In 2020, there has been a mass exodus of people moving to remote workspaces to hide out from COVID-19. This means a very real shift of the cybersecurity perimeter to include the walls of employees' own homes! 😎
Below are the 7 deadly sins that people commit - in their own homes - which most often lead to remote compromise of their organizations.
1. Connecting to Un-trusted WiFi - If no VPN, then make sure to connect ONLY to trusted home WiFi or personal hotspots like MiFis or LTE when working with sensitive information. Avoid public WiFi - or your neighbor's WiFi - whenever possible.
2. Neglecting to use a VPN - The safer route is to check with your IT department about a VPN, or virtual private network. This is the most secure way to work with sensitive data remotely because it routes your internet traffic through your work network.
3. Leaving your Devices Unlocked when Not in Use - Lock your computer when getting up from your home workspace, by pressing Windows+L or Cmd+Ctrl+Q on a mac. This reduces the likelihood that a family member or child could accidentally destroy work material. It's not a bad idea, either, to securely store your devices when not in use.
4. Moving Work Data to Personal Devices - It may be tempting to send work emails with personal accounts, use your personal Cloud storage Drive or offload data to personal devices and USBs. But it will only put your organization and your co-workers more at risk of data breach or data leakage. It's just not worth the risk...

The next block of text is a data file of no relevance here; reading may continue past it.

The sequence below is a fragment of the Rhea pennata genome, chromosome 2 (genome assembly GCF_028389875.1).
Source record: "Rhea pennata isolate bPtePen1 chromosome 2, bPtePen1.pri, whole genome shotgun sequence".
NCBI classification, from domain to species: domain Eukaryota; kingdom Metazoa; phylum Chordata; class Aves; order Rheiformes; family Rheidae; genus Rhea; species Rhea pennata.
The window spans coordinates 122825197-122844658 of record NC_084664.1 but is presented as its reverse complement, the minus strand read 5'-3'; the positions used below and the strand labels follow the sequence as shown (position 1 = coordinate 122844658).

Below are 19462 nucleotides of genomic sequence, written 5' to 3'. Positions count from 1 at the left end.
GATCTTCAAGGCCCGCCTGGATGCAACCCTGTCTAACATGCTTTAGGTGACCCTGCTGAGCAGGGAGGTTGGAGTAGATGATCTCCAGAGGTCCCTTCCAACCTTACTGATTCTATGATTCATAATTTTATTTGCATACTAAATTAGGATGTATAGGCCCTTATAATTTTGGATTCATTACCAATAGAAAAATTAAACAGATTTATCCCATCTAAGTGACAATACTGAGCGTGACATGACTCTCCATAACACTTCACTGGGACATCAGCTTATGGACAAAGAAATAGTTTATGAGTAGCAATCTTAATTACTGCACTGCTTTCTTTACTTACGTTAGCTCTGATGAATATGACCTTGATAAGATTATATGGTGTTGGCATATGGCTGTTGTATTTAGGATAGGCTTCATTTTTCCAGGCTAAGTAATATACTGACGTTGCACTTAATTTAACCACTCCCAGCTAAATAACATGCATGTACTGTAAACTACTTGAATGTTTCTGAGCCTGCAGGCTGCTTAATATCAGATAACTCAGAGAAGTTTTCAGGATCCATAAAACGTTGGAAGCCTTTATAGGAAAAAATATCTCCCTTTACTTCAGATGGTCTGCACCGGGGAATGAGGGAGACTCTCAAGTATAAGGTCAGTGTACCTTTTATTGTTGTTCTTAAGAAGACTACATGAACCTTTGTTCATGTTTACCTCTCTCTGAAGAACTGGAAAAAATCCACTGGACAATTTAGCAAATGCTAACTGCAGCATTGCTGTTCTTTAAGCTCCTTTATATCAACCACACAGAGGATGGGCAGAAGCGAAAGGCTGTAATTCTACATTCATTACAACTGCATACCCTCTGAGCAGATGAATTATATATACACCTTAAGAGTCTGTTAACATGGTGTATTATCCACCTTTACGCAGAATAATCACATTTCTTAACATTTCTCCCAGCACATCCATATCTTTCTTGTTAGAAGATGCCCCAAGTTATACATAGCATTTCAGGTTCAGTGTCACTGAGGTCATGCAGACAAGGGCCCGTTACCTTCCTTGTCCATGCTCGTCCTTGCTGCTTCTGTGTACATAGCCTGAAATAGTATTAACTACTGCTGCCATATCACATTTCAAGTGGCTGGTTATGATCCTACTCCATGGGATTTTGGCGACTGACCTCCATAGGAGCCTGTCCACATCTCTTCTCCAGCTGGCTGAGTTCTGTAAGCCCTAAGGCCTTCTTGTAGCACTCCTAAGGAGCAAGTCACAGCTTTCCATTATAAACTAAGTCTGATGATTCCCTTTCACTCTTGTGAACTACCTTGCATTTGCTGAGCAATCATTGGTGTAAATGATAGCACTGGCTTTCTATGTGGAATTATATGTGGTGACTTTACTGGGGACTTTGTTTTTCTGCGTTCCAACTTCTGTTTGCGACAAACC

5. Ignoring COVID-themed Scams - According to reports, phishing scams surrounding "coronavirus" have increased over 600% in late March. It's OK to have a healthy sense of paranoia when dealing with unsolicited charity emails, remote meeting invites or urgent messages related to COVID-19 or similar themes.
6. Keeping Default Passwords on Devices (e.g. IoT) - With the increased use of devices at home, make sure to change the default passwords so cyber criminals can't hijack your camera feeds, mess with your smart security system or steal your data. Most devices come with default credentials like 'admin' 'password,' making it easy for strangers to guess.
7. Forgetting to Turn Camera Off during or after Remote Meetings - Not only is this a privacy risk, but you can also show work material on camera without knowing it. Consider using a webcam cover (or even a piece of duct tape!) to cover the camera when not actively using it.